The Bible and the Bhagavad Gita 51: True Love

An African boy with an “I Love Jesus” shirt in front of a painting in a museum, Paris, 2017, by Alexandralovejesus. From Wikimedia Commons

As he explains the Way of Devotion (bhakti yoga), Krishna describes how someone behaves who has truly renounced attachment to the results of their actions and devoted themselves to God:

That devotee who looks upon friend and foe with equal regard, who is not buoyed up by praise nor cast down by blame, alike in heat and cold, pleasure and pain, free from selfish attachments, the same in honor and dishonor, quiet, ever full, in harmony everywhere, firm in faith — such a one is dear to me. (BG, 12:18) 

This is the conclusion of a long passage in which Krishna lists attributes of a devotee, and says, “this one is dear to me.” I don’t read this as being conditional love: God loves everybody. I read this as describing how, as we enter into this reciprocal love, we are opened more and more to God’s love for us. We realize how dear we are to God when we allow ourselves to be loved by God, and see this radiant love extended to every atom of the universe.

There are two new Testament passages that echo this for me. The first is Jesus’s words in the Sermon on the Mount, which describes this impartial love of looking “upon friend and foe with equal regard.” God’s love is described as sunshine and rain, which falls on us all without distinction.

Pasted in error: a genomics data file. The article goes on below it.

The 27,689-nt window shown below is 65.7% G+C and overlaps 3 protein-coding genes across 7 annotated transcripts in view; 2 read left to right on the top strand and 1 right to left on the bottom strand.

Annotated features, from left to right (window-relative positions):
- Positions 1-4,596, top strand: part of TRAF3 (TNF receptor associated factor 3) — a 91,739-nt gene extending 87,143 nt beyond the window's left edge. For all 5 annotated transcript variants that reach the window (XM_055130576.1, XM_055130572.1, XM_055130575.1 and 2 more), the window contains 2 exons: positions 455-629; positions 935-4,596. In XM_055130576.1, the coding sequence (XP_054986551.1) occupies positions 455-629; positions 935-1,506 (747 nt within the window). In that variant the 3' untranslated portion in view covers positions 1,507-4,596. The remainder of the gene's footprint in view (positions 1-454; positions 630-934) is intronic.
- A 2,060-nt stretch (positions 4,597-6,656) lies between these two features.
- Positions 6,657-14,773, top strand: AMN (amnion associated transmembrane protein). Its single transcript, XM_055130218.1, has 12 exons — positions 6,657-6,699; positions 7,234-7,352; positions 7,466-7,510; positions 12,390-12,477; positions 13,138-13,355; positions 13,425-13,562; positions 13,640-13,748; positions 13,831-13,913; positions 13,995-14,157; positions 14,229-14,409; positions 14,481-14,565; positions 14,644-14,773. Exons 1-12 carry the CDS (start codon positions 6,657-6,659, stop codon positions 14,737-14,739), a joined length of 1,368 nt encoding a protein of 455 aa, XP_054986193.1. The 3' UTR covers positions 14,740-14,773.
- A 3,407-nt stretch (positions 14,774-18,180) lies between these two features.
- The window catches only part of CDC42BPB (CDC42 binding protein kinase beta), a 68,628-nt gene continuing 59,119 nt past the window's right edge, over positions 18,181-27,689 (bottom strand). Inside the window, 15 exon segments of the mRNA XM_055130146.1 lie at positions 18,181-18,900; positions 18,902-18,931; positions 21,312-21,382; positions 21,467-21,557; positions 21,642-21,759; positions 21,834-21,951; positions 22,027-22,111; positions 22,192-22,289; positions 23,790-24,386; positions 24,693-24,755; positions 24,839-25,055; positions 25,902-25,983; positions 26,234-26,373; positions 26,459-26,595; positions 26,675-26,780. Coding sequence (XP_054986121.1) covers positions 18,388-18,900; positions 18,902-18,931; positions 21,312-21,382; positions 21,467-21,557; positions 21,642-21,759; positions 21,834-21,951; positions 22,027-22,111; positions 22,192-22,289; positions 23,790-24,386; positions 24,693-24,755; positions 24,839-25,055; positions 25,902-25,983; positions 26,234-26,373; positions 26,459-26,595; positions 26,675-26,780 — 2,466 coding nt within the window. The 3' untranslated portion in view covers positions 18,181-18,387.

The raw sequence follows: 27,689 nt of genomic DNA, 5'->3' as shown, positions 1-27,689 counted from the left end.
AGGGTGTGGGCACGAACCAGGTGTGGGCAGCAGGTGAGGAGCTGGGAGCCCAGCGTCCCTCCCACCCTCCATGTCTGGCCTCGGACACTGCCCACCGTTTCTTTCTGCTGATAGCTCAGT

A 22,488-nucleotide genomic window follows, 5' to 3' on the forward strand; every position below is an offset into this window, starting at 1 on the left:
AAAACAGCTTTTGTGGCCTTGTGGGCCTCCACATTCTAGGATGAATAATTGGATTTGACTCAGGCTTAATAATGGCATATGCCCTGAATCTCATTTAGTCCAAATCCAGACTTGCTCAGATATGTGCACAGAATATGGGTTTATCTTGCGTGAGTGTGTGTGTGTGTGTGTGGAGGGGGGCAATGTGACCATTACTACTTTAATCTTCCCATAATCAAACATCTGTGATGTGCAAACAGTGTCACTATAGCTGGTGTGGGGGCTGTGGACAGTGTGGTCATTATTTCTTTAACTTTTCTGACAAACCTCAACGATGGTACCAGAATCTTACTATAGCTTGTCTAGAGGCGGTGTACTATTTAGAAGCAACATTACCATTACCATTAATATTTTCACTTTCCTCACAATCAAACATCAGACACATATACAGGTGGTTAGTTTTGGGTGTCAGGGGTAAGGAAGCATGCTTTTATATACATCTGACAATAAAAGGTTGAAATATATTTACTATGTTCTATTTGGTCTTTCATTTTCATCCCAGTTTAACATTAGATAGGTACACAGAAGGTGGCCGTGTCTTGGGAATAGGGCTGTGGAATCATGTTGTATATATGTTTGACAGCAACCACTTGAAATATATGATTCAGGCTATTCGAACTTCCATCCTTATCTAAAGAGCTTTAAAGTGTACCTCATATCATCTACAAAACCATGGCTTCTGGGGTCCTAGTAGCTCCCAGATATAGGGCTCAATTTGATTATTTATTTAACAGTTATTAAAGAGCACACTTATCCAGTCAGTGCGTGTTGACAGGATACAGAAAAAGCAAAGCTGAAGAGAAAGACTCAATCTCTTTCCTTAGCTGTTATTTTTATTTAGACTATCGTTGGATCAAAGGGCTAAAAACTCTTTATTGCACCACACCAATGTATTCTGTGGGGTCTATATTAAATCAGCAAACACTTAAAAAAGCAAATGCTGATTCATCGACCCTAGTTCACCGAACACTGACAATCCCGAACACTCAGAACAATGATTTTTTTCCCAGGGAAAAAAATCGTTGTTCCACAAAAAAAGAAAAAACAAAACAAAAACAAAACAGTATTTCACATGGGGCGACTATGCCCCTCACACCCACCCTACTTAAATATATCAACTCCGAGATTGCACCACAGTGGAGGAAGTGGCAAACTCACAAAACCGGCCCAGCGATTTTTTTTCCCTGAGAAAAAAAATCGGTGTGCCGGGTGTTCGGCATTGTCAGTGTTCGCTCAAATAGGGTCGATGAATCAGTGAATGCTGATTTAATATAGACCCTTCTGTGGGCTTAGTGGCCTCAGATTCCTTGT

But I say to you, Love your enemies and pray for those who persecute you, so that you may be children of your Father in heaven; for he makes his sun rise on the evil and on the good, and sends rain on the righteous and on the unrighteous. (Matthew 5:44-45 NRSV)

The second is Paul describing the equanimity of one who has renounced attachment to results:

I have learned how to be content in any circumstance. I know the experience of being in need and of having more than enough; I have learned the secret to being content in any and every circumstance, whether full or hungry or whether having plenty or being poor. I can endure all these things through the power of the one who gives me strength. (Philippians 4:11-13 CEB)

I appreciate the way Krishna links impartial love with non-attachment. Though love can change us, love is not about fixing us. Love doesn’t enter our lives like a scolding parent trying to force a particular result. Love is about radical acceptance. It is through non-attachment that we come to understand true love.

Paul’s strength and endurance in every situation doesn’t come from gritting his teeth and plowing ahead. It comes from acceptance and non-attachment. As I learn to love impartially, like God’s own sunshine and rainfall, I come to bask in the sun and feel joy in the rain. I can be content in many circumstances.

Prayer:
Source of Love, of sunshine and rain, I long to love as you love, without anxiety or attachment to results.

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